York Librarian explores how archives and special collections promote social justice

Mary Kandiuk

Mary Kandiuk

A new book edited by Mary Kandiuk, York University Libraries’ Visual Arts, Design, Theatre and Dance librarian, describes how archives and special collections are playing a critical role in promoting social justice.

Archives and Special Collections as Sites of Contestation (Library Juice Press, 2020) is a volume of essays that interrogate library practices relating to archives and special collections.

Kandiuk says that a common thread emerges throughout the chapters, making it clear that libraries are not in fact neutral, and that historical, political, social and economic forces influence what they collect, as well as how they shape and make their collections available.

She says this, in turn, has a profound effect on what stories are told and what voices are heard.

According to Kandiuk, funding and political choices often underpin acquisition, access and promotion of collections, resulting in unequal representation, biased interpretations and suppressed narratives.

“Colonial practices have dominated record keeping, description and spaces, and a culture of privilege and exclusion has prevailed over community access and engagement,” said Kandiuk. “Archivists and librarians are re-examining their spaces as well as their work from a critical perspective and looking to create archives and special collections that are welcoming and inclusive.”

Archives and Special Collections as Sites of Contestation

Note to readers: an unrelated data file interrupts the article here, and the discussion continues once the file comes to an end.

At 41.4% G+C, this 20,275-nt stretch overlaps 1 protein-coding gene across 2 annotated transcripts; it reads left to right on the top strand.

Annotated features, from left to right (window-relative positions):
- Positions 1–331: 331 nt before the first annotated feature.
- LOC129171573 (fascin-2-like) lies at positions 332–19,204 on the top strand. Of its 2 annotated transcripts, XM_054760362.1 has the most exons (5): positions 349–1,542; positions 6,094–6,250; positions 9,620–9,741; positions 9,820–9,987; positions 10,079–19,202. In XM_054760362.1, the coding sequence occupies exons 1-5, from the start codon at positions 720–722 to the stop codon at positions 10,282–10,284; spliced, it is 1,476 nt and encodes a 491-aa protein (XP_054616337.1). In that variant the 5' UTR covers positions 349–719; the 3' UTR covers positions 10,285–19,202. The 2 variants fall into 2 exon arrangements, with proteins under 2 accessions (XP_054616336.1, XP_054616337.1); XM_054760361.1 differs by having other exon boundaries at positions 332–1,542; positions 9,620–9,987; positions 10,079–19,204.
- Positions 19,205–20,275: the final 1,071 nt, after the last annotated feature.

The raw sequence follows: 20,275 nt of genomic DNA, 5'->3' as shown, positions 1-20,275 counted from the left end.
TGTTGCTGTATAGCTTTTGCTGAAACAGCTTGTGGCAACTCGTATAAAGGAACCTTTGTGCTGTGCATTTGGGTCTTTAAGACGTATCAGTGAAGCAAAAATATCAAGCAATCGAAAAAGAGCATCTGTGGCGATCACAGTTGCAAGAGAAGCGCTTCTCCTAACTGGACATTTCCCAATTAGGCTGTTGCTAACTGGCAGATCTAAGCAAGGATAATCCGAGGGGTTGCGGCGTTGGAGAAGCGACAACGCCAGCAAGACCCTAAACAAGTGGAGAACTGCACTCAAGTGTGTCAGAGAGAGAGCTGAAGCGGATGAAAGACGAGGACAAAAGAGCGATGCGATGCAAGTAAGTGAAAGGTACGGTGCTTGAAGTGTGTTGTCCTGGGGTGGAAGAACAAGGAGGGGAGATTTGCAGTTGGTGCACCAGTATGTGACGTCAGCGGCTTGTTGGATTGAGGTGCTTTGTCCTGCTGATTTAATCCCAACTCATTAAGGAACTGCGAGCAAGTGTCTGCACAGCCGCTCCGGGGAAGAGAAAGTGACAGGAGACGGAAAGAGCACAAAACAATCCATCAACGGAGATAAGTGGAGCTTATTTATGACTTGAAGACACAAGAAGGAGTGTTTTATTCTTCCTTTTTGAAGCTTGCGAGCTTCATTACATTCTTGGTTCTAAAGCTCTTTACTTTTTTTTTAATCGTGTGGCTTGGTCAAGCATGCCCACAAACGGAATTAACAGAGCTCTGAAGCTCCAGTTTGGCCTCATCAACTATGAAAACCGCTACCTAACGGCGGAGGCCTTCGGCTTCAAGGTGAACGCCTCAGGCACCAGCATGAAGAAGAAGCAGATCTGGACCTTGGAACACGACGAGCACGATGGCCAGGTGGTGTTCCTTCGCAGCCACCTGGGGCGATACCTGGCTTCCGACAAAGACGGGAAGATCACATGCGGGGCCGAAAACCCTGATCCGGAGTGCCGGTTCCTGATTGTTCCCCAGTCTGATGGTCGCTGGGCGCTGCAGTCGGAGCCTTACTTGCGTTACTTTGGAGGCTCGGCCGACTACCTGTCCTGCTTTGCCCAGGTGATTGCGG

Archives and Special Collections as Sites of Contestation

The contributors to the volume – librarians and archivists – share their efforts to re-situate and reinterpret existing hegemonic collections and democratize the historical record, illustrating that furthering justice requires disrupting archival practices and structures in profound ways, questioning past practices and entrenched power structures and approaching work through a new and critical lens.

The authors discuss the development of new collections through community outreach to marginalized and underrepresented groups; efforts to amend the historical documentary record through digitization projects; cataloguing, authority and description of archives and special collections using a critical practice framework; ethical and political issues relating to donors, appraisal and access; curation, stewardship and promotion of controversial or sensitive collections, and the decolonization of space and collections.

Kandiuk, a founding member of the Canadian Association of Professional Academic Librarians, is a recipient of the Canadian Association of University Teachers Academic Librarians' Distinguished Service Award and has served as editor of the Innovations in Practice Section for Partnership: The Canadian Journal of Library and Information Practice and Research. She is the author of two bibliographies of secondary criticism relating to Canadian literature and is the co-author of Digital Image Collections and Services, as well as a co-editor of the collection In Solidarity: Academic Librarian Labour Activism and Union Participation in Canada. Her current areas of research include special collections and Canadian artists' books.

Archives and Special Collections as Sites of Contestation is available for purchase online.

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